How to treat hairballs in cats?

How to treat hairballs in cats?

Cats are creatures that are extremely fond of cleanliness – they spend around ⅓ of their time on licking their coat. A “side effect” of these activities is swallowed hair which may deposit in the gastrointestinal tract. How to get rid of it effectively and safely?

Licking the fur causes a large number of hairs to enter the cat’s gastrointestinal tract. This is especially true for long-haired cats, but hairballs can also form in the tract of cats with short hair, especially during moulting.

How do hairballs form?

Pilobezoars, which are balls made of clamp hair, are formed in a cat’s stomach. While cleaning, the cat licks its coat with a rough tongue. Hair gets caught in the hooks on the tongue. The cat is not able to spit it out and swallows it. In the stomach, the hairs form balls. In healthy short-haired cats, hair usually passes through the gastrointestinal tract and is excreted with faeces. To get rid of excess hair, cats instinctively try to induce a vomiting reflex by eating grass. However, if there is too much hair or the cat does not have a healthy digestive tract, the balls are becoming more and more difficult to excrete. If they remain in the stomach, they irritate its mucous membrane and may cause inflammation, catarrh and gastric ulcers. If the balls continue to stay in the intestines, they can lead to motility disorders, faecalith and bowel obstruction. In the worst case, pilobezoars can clog the gastrointestinal tract. This is a life-threatening condition.

Symptoms of hairballs

If your cat has problems excreting hair that has accumulated in the digestive tract, it may experience the following symptoms:

  • frequent vomiting (usually the cat vomits a moment after giving it water or food),
  • constipation,
  • loss of appetite,
  • dry coughing, choking,
  • weight loss,
  • malaise, apathy.

If your cat’s constipation persists for several days, a vet appointment is necessary.

How to successfully treat hairballs in cats?

If your cat has trouble removing its hair naturally, you should help. One of the ways is to plant the so-called cat grass, which is one of the varieties of papyrus (Cyperus alternifolius species). You can also sow barley or oats that have a softer blade than papyrus and are more suitable for cats with sensitive stomachs. Plucking the grass will cause your cat to vomit so it can get rid of any hair in its stomach. At the same time, providing your cat with its own “grazing” garden can protect our potted plants from animals tempted by the greenery. Remember not to keep at home the plants which are toxic for your cat.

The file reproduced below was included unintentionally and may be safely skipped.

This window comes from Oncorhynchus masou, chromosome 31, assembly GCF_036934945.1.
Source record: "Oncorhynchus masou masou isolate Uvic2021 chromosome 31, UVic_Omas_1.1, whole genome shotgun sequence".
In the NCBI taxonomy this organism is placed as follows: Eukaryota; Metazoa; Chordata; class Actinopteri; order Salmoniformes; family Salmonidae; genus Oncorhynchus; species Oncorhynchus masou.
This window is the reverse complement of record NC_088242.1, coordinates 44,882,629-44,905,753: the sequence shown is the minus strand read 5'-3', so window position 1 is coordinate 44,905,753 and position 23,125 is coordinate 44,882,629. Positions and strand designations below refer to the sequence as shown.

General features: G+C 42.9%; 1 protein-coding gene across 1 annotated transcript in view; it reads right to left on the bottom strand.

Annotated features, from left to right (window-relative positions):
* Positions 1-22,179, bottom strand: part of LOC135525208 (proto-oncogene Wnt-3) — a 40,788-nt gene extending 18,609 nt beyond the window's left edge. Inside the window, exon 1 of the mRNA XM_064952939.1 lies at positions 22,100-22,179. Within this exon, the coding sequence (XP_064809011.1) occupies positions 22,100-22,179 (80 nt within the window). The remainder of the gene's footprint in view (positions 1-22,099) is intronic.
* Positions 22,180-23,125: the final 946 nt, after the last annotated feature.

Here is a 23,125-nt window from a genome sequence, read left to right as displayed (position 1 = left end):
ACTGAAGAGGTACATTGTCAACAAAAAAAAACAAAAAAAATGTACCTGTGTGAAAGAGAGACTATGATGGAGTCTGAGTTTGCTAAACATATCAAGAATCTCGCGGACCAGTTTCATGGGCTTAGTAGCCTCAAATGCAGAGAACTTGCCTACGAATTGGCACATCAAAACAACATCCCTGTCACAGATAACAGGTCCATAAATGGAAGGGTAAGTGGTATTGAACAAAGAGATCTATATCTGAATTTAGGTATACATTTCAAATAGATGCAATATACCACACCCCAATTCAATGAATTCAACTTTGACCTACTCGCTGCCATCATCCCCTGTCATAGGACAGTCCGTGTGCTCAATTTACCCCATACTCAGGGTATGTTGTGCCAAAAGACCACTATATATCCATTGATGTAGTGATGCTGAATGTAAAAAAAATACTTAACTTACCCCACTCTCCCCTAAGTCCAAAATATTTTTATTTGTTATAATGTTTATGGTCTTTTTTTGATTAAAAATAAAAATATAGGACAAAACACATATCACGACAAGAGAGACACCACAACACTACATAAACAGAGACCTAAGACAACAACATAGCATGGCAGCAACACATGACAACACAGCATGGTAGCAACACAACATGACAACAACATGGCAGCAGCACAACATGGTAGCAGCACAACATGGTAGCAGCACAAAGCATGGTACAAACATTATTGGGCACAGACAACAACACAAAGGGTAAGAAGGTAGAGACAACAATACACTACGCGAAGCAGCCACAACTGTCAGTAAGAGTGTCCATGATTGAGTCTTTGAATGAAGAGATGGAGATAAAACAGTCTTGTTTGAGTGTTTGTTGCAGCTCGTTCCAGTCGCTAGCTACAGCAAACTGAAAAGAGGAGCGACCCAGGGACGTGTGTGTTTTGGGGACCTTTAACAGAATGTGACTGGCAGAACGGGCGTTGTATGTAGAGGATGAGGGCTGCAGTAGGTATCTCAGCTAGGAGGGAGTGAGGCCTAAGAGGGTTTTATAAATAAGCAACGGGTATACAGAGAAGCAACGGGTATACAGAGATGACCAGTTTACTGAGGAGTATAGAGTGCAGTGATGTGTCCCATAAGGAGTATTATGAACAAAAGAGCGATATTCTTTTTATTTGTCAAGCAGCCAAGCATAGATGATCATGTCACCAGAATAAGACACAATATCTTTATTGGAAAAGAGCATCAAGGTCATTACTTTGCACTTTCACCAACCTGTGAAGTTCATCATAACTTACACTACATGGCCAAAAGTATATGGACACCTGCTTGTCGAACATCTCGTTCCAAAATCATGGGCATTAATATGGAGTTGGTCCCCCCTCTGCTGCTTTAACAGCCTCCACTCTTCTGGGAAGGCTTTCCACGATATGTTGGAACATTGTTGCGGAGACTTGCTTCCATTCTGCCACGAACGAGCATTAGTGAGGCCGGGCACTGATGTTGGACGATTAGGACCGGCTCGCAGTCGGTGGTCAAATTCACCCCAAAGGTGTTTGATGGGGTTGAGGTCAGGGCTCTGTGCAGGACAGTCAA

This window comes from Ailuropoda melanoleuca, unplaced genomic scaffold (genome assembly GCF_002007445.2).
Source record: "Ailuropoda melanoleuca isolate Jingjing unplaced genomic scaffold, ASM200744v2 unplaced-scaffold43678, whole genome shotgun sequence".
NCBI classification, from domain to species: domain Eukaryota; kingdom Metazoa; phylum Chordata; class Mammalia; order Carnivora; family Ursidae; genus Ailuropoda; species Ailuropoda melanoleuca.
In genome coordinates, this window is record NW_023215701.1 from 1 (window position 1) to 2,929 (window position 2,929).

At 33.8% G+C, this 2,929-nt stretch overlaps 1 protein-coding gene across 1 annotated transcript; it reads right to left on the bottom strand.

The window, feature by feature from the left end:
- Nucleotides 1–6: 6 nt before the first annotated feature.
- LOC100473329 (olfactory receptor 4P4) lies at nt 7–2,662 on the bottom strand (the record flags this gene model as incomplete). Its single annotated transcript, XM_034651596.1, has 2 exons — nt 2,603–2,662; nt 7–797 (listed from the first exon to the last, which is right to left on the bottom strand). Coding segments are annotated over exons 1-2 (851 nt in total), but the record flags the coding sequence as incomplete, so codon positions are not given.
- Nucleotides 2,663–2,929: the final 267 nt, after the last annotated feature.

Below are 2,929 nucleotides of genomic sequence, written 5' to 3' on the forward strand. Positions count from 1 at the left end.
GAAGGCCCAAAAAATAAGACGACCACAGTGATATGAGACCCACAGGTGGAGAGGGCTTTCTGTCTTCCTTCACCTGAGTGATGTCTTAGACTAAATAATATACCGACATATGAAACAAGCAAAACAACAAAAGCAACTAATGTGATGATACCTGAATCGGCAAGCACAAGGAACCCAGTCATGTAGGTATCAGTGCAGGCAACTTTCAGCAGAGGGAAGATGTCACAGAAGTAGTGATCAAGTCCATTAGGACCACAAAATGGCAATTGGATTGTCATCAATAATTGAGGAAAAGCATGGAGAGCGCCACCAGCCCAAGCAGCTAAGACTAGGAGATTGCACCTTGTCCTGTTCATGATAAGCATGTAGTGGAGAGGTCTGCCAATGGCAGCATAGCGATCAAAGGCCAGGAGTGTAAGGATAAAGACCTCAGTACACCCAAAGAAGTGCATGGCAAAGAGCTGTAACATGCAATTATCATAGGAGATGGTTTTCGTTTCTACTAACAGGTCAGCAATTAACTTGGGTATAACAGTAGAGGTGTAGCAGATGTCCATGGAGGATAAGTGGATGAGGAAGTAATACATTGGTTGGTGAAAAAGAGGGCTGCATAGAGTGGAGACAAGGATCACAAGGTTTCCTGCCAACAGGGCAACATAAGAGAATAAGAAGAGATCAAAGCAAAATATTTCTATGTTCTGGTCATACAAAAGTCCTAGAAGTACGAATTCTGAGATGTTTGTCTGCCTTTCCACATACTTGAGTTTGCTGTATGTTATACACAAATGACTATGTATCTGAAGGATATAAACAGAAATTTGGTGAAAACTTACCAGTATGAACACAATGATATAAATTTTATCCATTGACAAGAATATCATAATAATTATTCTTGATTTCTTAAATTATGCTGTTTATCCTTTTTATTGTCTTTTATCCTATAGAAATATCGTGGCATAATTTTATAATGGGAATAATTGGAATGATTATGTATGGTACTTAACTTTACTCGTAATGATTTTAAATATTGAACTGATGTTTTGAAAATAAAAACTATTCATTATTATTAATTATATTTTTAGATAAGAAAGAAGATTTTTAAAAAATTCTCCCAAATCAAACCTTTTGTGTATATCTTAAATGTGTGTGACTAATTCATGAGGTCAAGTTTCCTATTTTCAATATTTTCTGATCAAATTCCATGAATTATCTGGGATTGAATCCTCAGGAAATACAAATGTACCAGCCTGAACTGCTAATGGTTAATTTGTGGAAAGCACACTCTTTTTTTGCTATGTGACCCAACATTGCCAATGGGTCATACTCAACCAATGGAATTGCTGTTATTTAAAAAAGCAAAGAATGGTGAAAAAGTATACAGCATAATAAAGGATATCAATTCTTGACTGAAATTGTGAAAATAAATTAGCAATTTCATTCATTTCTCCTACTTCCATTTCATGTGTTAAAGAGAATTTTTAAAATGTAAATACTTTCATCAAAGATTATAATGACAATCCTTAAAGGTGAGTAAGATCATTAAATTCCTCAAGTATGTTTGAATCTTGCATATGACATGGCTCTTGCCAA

Another way to remove hair is to make it easier for your cat to pass it through the gastrointestinal tract. Preparations containing malt are best suited for this purpose as it is not digested by the cat’s digestive tract, but stimulates the intestinal passage. It improves intestinal peristalsis, lubricates digestive tract walls and allows the cat to excrete hair before it clamps into hard, tough-to-remove balls. The preparation for hairballs can be in the form of a paste, such as dr Seidel Malt paste. Short-haired cats should receive 3–4 cm of this paste daily, while long-haired cats – about 6 cm. If the first symptoms of hairballs occur, the dose can be increased three times. The paste can be fed directly from the tube or mixed with food.

Pets which are not fond of paste will certainly be eager to try dr Seidel Malt anti-hairball treats for cats. It is the first treat available on the market enriched with malt and taurine, which stimulates the proper functioning of the heart, eyesight and nervous system, in quantities corresponding to dietary supplements. The dosage is 10 treats a day.

Where these methods fail, the intervention of a veterinarian is necessary.

How do I prevent the hairballs from forming?

To prevent the cat suffering from hairballs, it is advisable to use prophylaxis by regularly administering anti-hairball products (at a dose consistent with the manufacturer’s recommendations) and regularly brushing your pet, especially during moulting, when the risk of hairballs is higher. Long-haired cats should be combed every day, while semi-longhaired cats several times a week.

4 October 2018